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Sure they look innocent enough with their shiny wheels and cute little saddle bags, but don’t be fooled. As this dominance has taken root the size, speed and diversity of the enemy has increased logarithmically. Now there are regular bikes, tantrum bikes, electric bikes, mopeds, motor scooters, bikes with load carrying trailers, large box delivery bikes, recumbents, velomobiles (enclosed bike cars), large tricycles, bikes with multiple panniers , bikes with two baby holders and, remarkably, bikes with three baby holders and room for a dog and all are vying for control of the asphalt.

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Remember expressions like ” the pedestrian always has the right of way” or when crosswalks were safe passages through a busy hostile world? Not anymore, oh no!  There was a war and the pedestrians lost. If these madcap pedal powered warriors just didn’t hate us mere walkers so badly. Surely there’s room for all of us? So be careful out there and look in every direction. They really might be out to get you.bike7

 

Haarlem – Bulb City

haarlem26Haarlem is a great city in the Province of North Holland. Being the center of the tulip bulb growing district for centuries, it is nicknamed ‘Bloemenstad’, or “flower city”. With a population around 160,000 and a compact inner city, it’s small enough to explore and enjoy. Granted city status in 1245, it has a long and rich history.

Traditionally one of the the most powerful trading cities in Holland, during the 18th century trade shifted to Amsterdam and Haarlem turned into a bedroom community and summer resort with many workers commuting to the larger capital. In the long run this shift has allowed the historic old city center to remain relatively in tact.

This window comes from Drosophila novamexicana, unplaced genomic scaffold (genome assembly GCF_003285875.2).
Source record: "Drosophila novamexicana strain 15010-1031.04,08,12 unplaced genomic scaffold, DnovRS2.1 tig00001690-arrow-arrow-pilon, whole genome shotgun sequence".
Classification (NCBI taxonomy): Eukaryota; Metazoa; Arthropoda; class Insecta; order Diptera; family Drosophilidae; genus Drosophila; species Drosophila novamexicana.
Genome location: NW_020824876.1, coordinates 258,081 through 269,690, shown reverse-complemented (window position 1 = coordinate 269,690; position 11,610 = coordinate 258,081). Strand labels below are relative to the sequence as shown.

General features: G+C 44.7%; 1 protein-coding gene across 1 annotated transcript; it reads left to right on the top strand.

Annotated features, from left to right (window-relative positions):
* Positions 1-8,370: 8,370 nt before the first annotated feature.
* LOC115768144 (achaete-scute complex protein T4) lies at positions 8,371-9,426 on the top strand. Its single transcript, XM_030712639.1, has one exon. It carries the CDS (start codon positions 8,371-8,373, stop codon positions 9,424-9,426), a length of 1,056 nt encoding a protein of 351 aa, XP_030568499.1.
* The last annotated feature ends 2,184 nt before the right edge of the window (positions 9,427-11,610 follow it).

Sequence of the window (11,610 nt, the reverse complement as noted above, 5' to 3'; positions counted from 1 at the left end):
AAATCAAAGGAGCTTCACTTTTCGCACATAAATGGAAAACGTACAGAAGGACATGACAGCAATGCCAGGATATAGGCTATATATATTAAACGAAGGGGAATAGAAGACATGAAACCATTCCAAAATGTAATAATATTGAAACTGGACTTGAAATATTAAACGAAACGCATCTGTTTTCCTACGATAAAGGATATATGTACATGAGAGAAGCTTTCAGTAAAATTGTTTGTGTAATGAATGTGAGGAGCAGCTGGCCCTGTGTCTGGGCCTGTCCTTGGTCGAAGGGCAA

Haarlem Central Station

Haarlem Central Station

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Haarlem Central Station

16th Century Facades

16th Century Facades

16th Century Facades

16th Century Facades

16th Century Facades

16th Century Facades

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Gravestenenbrug

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Hofje van Oorschot – An old folks home

Grote Markt

The Grote Markt is the center of town and abounds with cafes and shops of all kinds.

Stadhuis

Stadhuis

Grote Markt Cafe

Grote Markt Cafe

Grote Market - Grote Kerk

Grote Market – Grote Kerk

The Grote Markt - 1696

The Grote Markt – 1696

Frans Hals Museum

Frans Hals is probably the most celebrated Haarlem artist to emerge during the Dutch Golden Age and has his own museum to prove it.

Frans Hals Museum

Frans Hals Museum

Coorie Ten Boom Museum

The Ten Booms, a highly devote Christian family, were watchmakers during the second war world. They felt it their duty to help protect those in trouble and used their small house as a hiding place for Jews and Resistance fighters. These actions led to the death of the entire family, with the exception of the young Coorie, at the hands of the Nazi’s.

Coorie Ten Boom Museum

Coorie Ten Boom Museum

Up to six adults at a time had to squeeze into this hiding place.

Up to six adults at a time had to squeeze into this hiding place.

The roof of Coorie Ten Boom house provided the only fresh air for victims.

The roof of the Coorie Ten Boom house provided the only fresh air for victims.

The Teyers Museum

This was my favorite museum in town. The Teyers is a fascinating mix of early technology, fossils, astronomical equipment,16th & 17th century prints and drawings and great Dutch Golden Age paintings.

Teyers Museum

Teyers Museum

Teyers Museum

Teyers Museum

Teyers Museum

Teyers Museum

Teyers Museum

Teyers Museum

Teyers Museum

Teyers Museum

The Women

The Dutch love their women and well they should. Most are statuesque, self assured and highly educated. Maternity and family leave are hugely important issues here. The country is very close to pay equality and although there still isn’t complete sexual parity in top executive positions, they are rapidly getting there. It seems that strong female role models have always been revered here. Among them is:

Kenau Simonsdochter Hasselaer